Fighting in the Civil War a man accidently kills his friend. Returning to Abilene after the war he finds his former sweetheart about to marry the brother of the man he killed. To pay his ... See full summary »
Former OSS officer Alan Holiday, now living in London, is visited on New Year's Eve by Catherine Carrel who says she is a close friend of Jules Lemoine who served with Holiday during the ... See full summary »
A stranger in a Western cattle-town behaves with remarkable self-assurance, establishing himself as a man to be reckoned with. The reason appears with his stock: a herd of sheep, which he ... See full summary »
Michael "Beau" Geste leaves England in disgrace and joins the infamous French Foreign Legion. He is reunited with his two brothers in North Africa, where they face greater danger from their... See full summary »
A big-city reporter between jobs is traveling with his wife through a small Ozarks town and gets a lead on a bank robbery. He tracks down the brutal gang that committed the robbery, only to... See full summary »
At one stage, this was envisaged as a Steve Mcqueen and Sophia Loren starring vehicle. See more »
You see, men have got the whole world right in their punch. And you've got to show them that you are strong as they are. If you run after them they run away. And if you run away and try to get them to follow, honey they get tired mighty quick! If you are honest with them and you tell them what you think well then they get scared because they think that you see right through them. If you hold them the reins tight then they drop and escape. So maybe you're gentle and thought and you give them a ...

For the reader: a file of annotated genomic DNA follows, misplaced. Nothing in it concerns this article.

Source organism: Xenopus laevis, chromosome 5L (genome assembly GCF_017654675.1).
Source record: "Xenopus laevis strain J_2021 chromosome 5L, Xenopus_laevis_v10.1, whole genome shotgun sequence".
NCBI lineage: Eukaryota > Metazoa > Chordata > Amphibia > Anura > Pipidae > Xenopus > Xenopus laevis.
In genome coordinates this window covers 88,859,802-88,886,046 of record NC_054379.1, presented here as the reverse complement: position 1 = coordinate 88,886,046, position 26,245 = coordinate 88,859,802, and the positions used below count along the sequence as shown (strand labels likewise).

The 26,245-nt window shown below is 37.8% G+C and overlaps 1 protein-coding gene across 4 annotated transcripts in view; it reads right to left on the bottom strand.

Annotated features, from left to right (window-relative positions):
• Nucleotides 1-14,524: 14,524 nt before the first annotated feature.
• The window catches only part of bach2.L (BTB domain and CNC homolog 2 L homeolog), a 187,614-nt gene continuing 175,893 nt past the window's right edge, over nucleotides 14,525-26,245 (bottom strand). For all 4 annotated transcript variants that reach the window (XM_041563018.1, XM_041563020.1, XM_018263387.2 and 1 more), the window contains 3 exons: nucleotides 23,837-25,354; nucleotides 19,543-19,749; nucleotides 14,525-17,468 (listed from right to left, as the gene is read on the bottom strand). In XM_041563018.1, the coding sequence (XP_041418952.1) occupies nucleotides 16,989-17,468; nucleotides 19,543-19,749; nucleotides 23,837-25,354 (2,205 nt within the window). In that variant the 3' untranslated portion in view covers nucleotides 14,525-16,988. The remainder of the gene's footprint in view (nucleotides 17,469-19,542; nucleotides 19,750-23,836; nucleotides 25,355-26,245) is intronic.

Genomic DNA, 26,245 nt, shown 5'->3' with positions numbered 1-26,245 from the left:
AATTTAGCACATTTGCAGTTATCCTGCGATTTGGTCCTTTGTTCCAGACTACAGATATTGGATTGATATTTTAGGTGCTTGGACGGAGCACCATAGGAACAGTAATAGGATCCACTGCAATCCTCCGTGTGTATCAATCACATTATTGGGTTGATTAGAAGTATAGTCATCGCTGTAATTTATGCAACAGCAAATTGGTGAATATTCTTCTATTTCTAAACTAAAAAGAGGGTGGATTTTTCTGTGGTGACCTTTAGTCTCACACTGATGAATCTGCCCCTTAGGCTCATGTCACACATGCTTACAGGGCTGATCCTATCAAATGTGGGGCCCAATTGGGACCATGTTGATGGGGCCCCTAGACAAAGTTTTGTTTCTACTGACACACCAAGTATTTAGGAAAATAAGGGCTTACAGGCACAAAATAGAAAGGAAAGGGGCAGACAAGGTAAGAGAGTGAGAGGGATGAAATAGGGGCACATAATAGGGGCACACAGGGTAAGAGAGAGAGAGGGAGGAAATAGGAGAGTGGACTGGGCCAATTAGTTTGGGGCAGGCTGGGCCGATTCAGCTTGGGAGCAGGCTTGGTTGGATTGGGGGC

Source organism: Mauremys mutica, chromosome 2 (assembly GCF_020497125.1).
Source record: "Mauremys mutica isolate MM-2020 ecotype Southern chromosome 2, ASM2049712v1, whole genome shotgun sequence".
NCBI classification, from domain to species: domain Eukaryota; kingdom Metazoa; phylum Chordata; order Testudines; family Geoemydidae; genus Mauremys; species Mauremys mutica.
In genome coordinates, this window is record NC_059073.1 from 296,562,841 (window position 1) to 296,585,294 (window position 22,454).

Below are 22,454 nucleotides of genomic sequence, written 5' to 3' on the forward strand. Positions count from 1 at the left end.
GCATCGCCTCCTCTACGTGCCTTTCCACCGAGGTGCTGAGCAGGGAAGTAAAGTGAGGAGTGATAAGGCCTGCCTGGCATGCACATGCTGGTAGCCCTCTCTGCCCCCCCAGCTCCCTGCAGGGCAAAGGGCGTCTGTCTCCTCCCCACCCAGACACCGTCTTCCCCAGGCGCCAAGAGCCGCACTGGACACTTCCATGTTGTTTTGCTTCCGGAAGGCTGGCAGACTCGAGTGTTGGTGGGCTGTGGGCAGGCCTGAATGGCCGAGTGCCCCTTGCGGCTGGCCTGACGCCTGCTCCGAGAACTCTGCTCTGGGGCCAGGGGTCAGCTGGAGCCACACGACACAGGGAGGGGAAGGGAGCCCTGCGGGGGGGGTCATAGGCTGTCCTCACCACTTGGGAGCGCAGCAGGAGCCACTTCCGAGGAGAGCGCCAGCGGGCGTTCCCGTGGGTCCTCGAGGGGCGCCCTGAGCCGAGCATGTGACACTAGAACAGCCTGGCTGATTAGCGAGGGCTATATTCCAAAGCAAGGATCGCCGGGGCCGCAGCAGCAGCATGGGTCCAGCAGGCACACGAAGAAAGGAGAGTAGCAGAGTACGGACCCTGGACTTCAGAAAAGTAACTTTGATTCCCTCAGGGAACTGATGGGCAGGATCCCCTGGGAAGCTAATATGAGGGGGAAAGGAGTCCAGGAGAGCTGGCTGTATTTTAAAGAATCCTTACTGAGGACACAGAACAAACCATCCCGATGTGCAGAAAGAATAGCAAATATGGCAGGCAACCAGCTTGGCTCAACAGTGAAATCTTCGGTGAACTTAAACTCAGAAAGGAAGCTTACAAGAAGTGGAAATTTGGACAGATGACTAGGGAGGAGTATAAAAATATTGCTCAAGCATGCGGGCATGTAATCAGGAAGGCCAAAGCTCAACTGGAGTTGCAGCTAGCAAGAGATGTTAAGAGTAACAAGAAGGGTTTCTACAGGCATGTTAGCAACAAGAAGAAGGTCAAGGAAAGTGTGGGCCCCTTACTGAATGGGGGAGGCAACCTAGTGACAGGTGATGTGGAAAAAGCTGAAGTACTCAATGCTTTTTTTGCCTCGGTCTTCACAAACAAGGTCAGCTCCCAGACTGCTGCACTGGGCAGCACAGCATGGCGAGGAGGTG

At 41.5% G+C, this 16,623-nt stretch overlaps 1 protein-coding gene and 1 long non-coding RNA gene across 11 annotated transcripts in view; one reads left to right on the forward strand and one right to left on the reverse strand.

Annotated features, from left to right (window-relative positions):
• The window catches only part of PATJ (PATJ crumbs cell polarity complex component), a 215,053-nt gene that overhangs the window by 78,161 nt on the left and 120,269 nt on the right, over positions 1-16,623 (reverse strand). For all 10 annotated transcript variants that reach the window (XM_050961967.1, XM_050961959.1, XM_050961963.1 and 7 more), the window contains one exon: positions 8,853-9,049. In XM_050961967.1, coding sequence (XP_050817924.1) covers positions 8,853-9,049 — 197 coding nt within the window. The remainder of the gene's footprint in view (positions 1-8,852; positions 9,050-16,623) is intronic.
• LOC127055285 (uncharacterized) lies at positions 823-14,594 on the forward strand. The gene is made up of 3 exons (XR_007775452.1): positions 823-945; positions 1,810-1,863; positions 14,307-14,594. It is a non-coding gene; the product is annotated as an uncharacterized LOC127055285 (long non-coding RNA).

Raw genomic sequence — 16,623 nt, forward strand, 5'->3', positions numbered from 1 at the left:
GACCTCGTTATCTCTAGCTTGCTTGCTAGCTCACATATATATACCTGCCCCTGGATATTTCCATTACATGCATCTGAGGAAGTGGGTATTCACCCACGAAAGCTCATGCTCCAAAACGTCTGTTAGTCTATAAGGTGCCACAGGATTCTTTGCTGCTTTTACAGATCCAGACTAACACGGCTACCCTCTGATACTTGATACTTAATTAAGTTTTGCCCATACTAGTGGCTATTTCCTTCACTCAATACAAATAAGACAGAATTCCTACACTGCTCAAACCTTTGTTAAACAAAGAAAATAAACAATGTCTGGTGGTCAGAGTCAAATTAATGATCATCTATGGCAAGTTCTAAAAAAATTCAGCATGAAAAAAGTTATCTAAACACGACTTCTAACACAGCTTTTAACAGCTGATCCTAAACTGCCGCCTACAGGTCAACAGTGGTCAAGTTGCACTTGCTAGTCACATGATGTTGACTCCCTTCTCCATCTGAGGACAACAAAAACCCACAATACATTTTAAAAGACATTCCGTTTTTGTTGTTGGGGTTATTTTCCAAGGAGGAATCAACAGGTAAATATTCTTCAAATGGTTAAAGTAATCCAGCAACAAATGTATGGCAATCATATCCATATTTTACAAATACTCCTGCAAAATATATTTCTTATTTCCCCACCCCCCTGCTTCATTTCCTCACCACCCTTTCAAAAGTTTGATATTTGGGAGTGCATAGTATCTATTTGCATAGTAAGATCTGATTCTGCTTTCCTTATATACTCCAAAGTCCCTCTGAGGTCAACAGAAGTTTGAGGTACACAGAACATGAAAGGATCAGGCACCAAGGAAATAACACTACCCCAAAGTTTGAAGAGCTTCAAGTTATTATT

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This is a road-company version of the Cecil B. deMille original, utilizing second-string actors and borrowing footage and plot elements from a number of earlier movies. You can't really call it bad because it aspires to be nothing more than one of those forgettable time-killers you might half-way watch on an in-flight movie.
Abby Dalton overplays her role as Calamity Jane and a mis-cast Don Murray (still boyish at age 37) lacks the frontier edge you'd expect to find in Wild Bill Hickok. He does have a fresh-from-the-bath scene in which he wears nothing but a towel -- a scene which sparks pleasant memories of a similar moment he played in 1956's "Bus Stop." Even after ten additional years Murray still looks fit enough to carry off a "beefcake" scene but one can't help noting that his pecs have gotten a lot hairier with the passage of time. And does he have to wear that towel so high that it covers up his navel?
Later in the movie Murray falls into the hands of Indians who proceed to torture him in the hopes of forcing information from him. They hang him by his wrists over a fire-pit but, curiously, they leave all his clothes on -- even his neckerchief! -- with his shirt-tail neatly tucked into his pants and his boots still on. This awfully-polite torture scene cries out for a big helping of sweaty "beefcake" and since Murray proved he still looks good with his shirt off, one questions the decision not to use his physique in this scene for visual appeal. Did someone decide that since Murray had taken off his shirt earlier in the movie, he couldn't do it again?
Leslie Nielsen pops up toward the end as General Custer. He's burdened by a laughable hair-do and beard and looks uncomfortably like the American history teacher who's been pressed into service in the high school play when Billy Bob called in sick.
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